Fighting the Enemy: Australian Soldiers and their Adversaries in World War II (Paperback)
  • Fighting the Enemy: Australian Soldiers and their Adversaries in World War II (Paperback)
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Fighting the Enemy: Australian Soldiers and their Adversaries in World War II (Paperback)

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£26.00
Paperback 240 Pages / Published: 24/09/2009
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Fighting The Enemy, first published in 2000, is about men with the job of killing each other. Based on the wartime writings of hundreds of Australian front-line soldiers during World War II, this powerful and resonant book contains many moving descriptions of high emotion and drama. Soldiers' interactions with their enemies are central to war and their attitudes to their adversaries are crucial to the way wars are fought. Yet few books look in detail at how enemies interpret each other. This book is an unprecedented and thorough examination of the way Australian combat soldiers interacted with troops from the four powers engaged in World War II: Germany, Italy, Vichy France and Japan. Each opponent has themes peculiar to it: the Italians were much ridiculed; the Germans were the most respected of enemies; the Vichy French were regarded with ambivalence; while the Japanese were the subject of much hostility, intensified by the real threat of occupation.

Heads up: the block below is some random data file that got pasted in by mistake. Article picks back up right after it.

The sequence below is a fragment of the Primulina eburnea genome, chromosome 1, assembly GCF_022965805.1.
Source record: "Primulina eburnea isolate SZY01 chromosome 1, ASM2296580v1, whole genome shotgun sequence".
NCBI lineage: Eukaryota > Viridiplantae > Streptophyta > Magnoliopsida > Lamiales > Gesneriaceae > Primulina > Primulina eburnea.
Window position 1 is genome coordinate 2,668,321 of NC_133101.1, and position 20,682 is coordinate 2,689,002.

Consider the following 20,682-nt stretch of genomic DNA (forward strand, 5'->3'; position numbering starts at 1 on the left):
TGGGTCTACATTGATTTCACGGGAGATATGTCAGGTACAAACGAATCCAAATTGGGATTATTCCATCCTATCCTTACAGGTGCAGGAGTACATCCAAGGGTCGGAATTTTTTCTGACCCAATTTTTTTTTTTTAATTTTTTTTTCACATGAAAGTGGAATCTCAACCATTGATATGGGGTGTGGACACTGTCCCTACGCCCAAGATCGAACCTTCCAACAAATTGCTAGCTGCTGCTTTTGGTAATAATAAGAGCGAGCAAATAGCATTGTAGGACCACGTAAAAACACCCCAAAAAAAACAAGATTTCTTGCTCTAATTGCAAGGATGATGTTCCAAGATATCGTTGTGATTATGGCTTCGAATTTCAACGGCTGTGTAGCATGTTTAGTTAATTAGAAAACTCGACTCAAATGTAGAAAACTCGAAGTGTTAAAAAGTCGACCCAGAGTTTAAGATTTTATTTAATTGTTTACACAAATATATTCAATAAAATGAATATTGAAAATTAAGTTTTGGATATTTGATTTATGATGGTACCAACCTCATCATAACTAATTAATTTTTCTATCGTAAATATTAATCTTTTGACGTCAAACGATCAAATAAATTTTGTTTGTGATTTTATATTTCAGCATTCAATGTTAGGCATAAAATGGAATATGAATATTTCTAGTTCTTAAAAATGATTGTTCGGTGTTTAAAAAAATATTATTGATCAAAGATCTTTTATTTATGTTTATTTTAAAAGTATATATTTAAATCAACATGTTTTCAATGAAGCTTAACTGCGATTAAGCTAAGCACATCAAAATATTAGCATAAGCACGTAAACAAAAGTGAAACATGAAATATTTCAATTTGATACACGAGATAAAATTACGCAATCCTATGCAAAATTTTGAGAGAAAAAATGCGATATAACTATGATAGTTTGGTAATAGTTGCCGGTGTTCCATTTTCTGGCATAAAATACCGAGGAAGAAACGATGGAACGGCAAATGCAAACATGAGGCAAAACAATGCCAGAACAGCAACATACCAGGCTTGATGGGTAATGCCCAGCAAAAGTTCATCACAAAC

Publisher: Cambridge University Press
ISBN: 9780521119955
Number of pages: 240
Weight: 360 g
Dimensions: 229 x 152 x 14 mm


MEDIA REVIEWS
Review of the hardback: '[The book's] great strength is that it shows how vividly personal war is when soldiers are allowed to speak for themselves.' The Weekend Australian
Review of the hardback: ' ... an excellent and very highly recommended book. On one level, a good history of Australian conflicts in World War II. On another level, the very personal experiences of Australians in battle. On yet another level, a study of group Australian behaviour in times of conflict and crisis.' Law Society Journal
"Johnston has made an important contribution to our understanding of the ways in which Australian soldiers perceived their different enemies in the Second World War." International History Review
"He offers the ideas and observations of ordinary soldiers on a matter commonly overlooked in war histories that focus on strategy or on the narrative of campaigns." Contemporary Pacific

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